I have always been fascinated by the stars, I can even say that as a child I was in awe of the night sky. Over the past four years, I have dedicated much of my free time to capturing the magic of the night sky and the Milky Way in particular.
I spent endless hours at night alone, but by no means lonely, under the starry sky, revelling in the beauty of solitude.
The peace and seclusion that the night affords me as I shoot makes me feel intoxicated by the beauty and mystery of the glowing stars and planets overhead, but also humbled and grateful. It turns out that many people have never seen the Milky Way with their own eyes, which is infinitely sad. Standing under the Milky Way Arch on a warm summer night, surrounded by the sounds of crickets and the scent of lavender, is an experience that is hard to describe or forget.
Thanks to my light-sensitive camera, I am able to capture details and colours invisible to the naked eye. I like to add my own personal touch to what is captured on camera to give the shot a finished look and story.
Night photography is a difficult and complex hobby, as many and various factors have to be taken into account: planning the location, the weather, the phase of the moon, putting in the time and effort to prepare the composition and, respectively, the frame itself. I can't just get up, go outside and shoot. I have to wait for the period of the month when there is a new moon, the weather should be suitable, there should be no clouds, the location should be in a sufficiently dark place, away from the light pollution of the cities, which is also the biggest problem for observing the stars and the Milky Way. Last but not least, I have to have a good idea for a shot, find the right model and props to make it happen, and only then I can start shooting, which, in most cases, takes at least a few hours.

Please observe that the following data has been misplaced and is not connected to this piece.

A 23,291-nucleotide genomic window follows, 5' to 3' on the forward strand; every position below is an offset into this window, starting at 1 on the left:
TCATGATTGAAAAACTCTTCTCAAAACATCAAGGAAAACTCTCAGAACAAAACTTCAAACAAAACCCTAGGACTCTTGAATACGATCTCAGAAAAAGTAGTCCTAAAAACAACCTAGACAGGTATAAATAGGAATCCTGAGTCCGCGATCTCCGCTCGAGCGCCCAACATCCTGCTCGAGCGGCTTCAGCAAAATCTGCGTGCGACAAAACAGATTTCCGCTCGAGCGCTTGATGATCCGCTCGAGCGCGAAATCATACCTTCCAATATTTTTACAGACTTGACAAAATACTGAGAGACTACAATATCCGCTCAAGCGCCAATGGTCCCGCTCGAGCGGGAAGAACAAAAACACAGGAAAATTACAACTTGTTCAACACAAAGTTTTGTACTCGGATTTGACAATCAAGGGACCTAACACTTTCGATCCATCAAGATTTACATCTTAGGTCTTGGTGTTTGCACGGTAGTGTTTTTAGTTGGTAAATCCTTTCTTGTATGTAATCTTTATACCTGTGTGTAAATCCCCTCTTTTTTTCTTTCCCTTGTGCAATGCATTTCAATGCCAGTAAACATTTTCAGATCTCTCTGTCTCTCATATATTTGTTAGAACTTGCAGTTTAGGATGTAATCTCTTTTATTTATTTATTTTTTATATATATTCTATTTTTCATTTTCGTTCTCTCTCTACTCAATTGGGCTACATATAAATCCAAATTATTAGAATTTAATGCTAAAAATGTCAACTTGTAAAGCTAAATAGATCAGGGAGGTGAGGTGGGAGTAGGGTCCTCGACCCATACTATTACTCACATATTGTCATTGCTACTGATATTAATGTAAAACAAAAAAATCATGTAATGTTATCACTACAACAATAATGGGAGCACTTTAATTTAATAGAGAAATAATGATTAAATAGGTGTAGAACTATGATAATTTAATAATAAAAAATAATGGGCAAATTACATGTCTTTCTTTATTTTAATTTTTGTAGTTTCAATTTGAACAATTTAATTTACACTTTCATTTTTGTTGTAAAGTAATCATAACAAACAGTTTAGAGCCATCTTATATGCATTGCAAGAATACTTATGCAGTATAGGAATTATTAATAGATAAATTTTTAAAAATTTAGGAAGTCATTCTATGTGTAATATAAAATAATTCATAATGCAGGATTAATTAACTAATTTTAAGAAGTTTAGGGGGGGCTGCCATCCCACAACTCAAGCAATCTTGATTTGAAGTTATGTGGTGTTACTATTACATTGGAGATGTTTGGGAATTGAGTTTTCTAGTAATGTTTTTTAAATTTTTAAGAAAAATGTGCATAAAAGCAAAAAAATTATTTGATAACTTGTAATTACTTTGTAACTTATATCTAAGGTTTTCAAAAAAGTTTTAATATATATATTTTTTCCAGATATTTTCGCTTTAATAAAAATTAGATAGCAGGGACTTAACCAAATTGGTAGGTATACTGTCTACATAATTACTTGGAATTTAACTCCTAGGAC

What continues to motivate me to shoot night photography is the element of surprise. Our eyes are too imperfect to catch the colours and shapes that hide in the darkness of night. When I press the button on the camera and wait for the exposure time I get excited like a little kid. Then comes the surprise and the WOW effect, to see on the camera display in colours and shapes what is invisible to our eyes. This feeling of uncovering the hidden treasures of the night sky and the world around us in the gentleness of the night is a feeling that keeps me alive and truly happy.
If I'm lucky enough to have all of the above factors in place and I've shot enough footage, I already have material ready to process. And this is where the work really begins, namely to emphasize the details and colours from the frame that the camera was able to capture. This is when the photographer adds his personal feel and character to the shot to turn it into art.
I am the winner of many awards from prestigious international competitions for astro and night photography. My shots have been shared by world media such as National Geographic, BBC Science Focus, Sky at night magazine, Daily Mail, Astronomy pictures of the day by NASA, Bored Panda, and many others.